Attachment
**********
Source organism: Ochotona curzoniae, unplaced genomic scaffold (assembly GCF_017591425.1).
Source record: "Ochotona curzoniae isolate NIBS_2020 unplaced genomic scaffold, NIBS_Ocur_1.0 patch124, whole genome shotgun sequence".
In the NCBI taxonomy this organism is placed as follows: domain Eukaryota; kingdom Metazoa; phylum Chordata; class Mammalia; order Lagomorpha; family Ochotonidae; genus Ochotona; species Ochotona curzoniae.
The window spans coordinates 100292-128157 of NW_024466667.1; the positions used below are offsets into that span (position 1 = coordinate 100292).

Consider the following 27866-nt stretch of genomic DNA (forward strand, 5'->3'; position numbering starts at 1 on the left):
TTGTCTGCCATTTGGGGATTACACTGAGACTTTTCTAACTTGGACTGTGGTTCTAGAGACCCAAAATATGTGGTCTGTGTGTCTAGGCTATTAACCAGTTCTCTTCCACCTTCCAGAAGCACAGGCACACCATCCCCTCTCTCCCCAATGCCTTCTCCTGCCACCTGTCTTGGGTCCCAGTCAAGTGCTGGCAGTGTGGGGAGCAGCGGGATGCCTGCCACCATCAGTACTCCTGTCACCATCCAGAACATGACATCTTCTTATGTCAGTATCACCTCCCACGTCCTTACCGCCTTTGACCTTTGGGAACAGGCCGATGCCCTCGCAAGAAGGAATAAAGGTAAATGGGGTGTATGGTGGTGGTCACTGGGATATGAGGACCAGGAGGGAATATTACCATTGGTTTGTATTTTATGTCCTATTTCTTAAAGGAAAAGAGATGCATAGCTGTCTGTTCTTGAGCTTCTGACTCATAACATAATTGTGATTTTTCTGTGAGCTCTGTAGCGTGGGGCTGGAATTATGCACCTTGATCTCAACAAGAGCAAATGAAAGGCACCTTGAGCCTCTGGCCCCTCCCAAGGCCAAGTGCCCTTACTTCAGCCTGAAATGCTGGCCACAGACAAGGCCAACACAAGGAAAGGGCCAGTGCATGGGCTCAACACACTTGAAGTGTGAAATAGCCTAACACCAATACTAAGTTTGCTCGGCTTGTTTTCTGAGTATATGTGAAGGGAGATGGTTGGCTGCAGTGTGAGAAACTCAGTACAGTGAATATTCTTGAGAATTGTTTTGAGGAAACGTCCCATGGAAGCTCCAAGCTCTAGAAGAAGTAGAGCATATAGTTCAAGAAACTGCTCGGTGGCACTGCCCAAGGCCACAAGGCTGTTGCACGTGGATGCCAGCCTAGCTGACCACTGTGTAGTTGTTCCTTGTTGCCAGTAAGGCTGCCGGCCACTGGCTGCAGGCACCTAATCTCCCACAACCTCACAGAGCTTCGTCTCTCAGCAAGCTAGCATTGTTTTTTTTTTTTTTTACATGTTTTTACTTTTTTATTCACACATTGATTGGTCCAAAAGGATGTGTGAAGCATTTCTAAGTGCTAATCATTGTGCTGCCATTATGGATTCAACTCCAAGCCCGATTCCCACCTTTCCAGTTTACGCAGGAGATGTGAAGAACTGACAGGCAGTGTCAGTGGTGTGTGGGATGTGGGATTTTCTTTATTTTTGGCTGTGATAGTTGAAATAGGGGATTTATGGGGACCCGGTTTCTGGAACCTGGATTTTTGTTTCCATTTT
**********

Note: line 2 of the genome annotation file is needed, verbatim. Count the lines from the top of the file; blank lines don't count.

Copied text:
Source record: "Ochotona curzoniae isolate NIBS_2020 unplaced genomic scaffold, NIBS_Ocur_1.0 patch124, whole genome shotgun sequence".